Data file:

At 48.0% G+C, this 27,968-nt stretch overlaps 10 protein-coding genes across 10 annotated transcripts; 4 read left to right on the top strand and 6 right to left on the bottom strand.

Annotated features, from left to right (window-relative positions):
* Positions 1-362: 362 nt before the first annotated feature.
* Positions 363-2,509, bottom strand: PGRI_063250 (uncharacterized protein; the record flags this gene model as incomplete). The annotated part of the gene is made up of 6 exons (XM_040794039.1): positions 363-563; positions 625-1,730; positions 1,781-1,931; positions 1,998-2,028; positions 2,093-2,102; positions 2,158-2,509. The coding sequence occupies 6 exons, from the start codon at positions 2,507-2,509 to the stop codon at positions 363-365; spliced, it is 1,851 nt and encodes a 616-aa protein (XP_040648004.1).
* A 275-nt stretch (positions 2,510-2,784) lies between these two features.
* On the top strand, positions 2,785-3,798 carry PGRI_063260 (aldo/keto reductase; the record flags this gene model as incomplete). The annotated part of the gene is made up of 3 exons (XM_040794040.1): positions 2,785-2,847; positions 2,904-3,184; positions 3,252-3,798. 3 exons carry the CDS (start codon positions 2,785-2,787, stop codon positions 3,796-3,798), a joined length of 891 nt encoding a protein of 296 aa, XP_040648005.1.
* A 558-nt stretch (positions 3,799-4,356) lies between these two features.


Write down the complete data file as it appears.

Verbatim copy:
At 48.0% G+C, this 27,968-nt stretch overlaps 10 protein-coding genes across 10 annotated transcripts; 4 read left to right on the top strand and 6 right to left on the bottom strand.

Annotated features, from left to right (window-relative positions):
* Positions 1-362: 362 nt before the first annotated feature.
* Positions 363-2,509, bottom strand: PGRI_063250 (uncharacterized protein; the record flags this gene model as incomplete). The annotated part of the gene is made up of 6 exons (XM_040794039.1): positions 363-563; positions 625-1,730; positions 1,781-1,931; positions 1,998-2,028; positions 2,093-2,102; positions 2,158-2,509. The coding sequence occupies 6 exons, from the start codon at positions 2,507-2,509 to the stop codon at positions 363-365; spliced, it is 1,851 nt and encodes a 616-aa protein (XP_040648004.1).
* A 275-nt stretch (positions 2,510-2,784) lies between these two features.
* On the top strand, positions 2,785-3,798 carry PGRI_063260 (aldo/keto reductase; the record flags this gene model as incomplete). The annotated part of the gene is made up of 3 exons (XM_040794040.1): positions 2,785-2,847; positions 2,904-3,184; positions 3,252-3,798. 3 exons carry the CDS (start codon positions 2,785-2,787, stop codon positions 3,796-3,798), a joined length of 891 nt encoding a protein of 296 aa, XP_040648005.1.
* A 558-nt stretch (positions 3,799-4,356) lies between these two features.